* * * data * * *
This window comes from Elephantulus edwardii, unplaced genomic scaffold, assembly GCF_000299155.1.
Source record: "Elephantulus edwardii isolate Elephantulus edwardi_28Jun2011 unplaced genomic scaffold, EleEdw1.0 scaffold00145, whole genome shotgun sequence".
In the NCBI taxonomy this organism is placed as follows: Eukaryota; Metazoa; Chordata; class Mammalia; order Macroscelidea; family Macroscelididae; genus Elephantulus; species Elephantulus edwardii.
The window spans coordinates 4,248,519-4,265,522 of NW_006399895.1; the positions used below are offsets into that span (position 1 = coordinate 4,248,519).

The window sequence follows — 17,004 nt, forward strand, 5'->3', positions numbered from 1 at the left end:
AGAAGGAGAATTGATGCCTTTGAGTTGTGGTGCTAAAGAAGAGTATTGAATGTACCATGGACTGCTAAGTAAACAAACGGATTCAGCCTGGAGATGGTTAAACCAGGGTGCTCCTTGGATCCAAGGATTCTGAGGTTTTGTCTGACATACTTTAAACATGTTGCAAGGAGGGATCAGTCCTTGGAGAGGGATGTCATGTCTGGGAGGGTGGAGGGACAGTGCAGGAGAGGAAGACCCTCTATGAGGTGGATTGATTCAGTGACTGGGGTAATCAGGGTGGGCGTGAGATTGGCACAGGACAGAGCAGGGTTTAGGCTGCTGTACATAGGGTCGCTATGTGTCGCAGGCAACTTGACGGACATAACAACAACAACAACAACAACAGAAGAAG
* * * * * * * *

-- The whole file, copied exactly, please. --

This window comes from Elephantulus edwardii, unplaced genomic scaffold, assembly GCF_000299155.1.
Source record: "Elephantulus edwardii isolate Elephantulus edwardi_28Jun2011 unplaced genomic scaffold, EleEdw1.0 scaffold00145, whole genome shotgun sequence".
In the NCBI taxonomy this organism is placed as follows: Eukaryota; Metazoa; Chordata; class Mammalia; order Macroscelidea; family Macroscelididae; genus Elephantulus; species Elephantulus edwardii.
The window spans coordinates 4,248,519-4,265,522 of NW_006399895.1; the positions used below are offsets into that span (position 1 = coordinate 4,248,519).

The window sequence follows — 17,004 nt, forward strand, 5'->3', positions numbered from 1 at the left end:
AGAAGGAGAATTGATGCCTTTGAGTTGTGGTGCTAAAGAAGAGTATTGAATGTACCATGGACTGCTAAGTAAACAAACGGATTCAGCCTGGAGATGGTTAAACCAGGGTGCTCCTTGGATCCAAGGATTCTGAGGTTTTGTCTGACATACTTTAAACATGTTGCAAGGAGGGATCAGTCCTTGGAGAGGGATGTCATGTCTGGGAGGGTGGAGGGACAGTGCAGGAGAGGAAGACCCTCTATGAGGTGGATTGATTCAGTGACTGGGGTAATCAGGGTGGGCGTGAGATTGGCACAGGACAGAGCAGGGTTTAGGCTGCTGTACATAGGGTCGCTATGTGTCGCAGGCAACTTGACGGACATAACAACAACAACAACAACAACAGAAGAAG